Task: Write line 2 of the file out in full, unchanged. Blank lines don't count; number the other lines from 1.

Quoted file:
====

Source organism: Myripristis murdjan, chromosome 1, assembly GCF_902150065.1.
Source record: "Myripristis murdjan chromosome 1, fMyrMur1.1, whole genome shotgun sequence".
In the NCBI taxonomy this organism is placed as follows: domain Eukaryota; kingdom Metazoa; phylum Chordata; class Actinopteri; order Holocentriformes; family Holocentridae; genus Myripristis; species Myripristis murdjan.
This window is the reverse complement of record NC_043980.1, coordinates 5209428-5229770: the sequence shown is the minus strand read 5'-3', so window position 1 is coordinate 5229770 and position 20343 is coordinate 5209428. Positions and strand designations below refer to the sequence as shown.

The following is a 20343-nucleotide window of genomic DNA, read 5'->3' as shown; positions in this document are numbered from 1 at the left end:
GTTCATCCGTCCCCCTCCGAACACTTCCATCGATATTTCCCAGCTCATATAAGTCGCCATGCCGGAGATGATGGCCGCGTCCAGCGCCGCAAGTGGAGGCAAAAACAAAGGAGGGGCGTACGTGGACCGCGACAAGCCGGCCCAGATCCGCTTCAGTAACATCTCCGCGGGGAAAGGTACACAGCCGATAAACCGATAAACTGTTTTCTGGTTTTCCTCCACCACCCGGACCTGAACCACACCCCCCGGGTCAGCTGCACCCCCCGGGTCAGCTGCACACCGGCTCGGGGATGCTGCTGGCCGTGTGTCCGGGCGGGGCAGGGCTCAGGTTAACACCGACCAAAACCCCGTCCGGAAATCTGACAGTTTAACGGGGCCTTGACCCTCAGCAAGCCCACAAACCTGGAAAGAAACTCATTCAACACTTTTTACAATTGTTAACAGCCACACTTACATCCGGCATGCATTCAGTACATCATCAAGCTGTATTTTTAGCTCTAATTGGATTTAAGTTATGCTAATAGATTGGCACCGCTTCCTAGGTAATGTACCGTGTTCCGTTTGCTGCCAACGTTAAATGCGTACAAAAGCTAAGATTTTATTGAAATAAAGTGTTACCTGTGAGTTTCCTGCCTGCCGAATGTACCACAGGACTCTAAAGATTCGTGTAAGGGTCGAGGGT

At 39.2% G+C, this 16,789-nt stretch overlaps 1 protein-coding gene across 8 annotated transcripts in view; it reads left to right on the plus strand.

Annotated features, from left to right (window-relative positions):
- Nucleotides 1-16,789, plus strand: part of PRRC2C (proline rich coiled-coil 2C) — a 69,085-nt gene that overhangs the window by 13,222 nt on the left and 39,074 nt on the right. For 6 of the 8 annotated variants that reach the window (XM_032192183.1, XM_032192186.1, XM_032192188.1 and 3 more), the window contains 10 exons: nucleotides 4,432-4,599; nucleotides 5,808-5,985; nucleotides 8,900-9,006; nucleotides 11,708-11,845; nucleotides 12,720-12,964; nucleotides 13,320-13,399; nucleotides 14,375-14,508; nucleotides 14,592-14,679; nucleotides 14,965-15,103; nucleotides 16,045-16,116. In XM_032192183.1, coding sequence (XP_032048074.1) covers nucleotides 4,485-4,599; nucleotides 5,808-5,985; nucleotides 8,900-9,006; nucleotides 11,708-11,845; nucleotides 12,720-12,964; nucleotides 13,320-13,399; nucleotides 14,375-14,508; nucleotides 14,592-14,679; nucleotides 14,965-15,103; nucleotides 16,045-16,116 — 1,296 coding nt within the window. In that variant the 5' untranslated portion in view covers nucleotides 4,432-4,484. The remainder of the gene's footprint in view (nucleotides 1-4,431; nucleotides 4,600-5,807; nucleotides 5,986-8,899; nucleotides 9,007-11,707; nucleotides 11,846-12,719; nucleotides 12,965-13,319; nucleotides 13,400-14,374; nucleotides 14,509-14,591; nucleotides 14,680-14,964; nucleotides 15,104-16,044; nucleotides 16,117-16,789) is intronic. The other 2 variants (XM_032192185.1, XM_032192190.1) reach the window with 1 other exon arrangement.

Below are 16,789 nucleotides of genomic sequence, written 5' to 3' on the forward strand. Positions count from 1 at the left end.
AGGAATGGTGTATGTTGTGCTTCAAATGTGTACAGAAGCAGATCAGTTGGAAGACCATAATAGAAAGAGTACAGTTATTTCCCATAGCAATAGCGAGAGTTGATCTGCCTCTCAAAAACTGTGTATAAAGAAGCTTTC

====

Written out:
Source record: "Myripristis murdjan chromosome 1, fMyrMur1.1, whole genome shotgun sequence".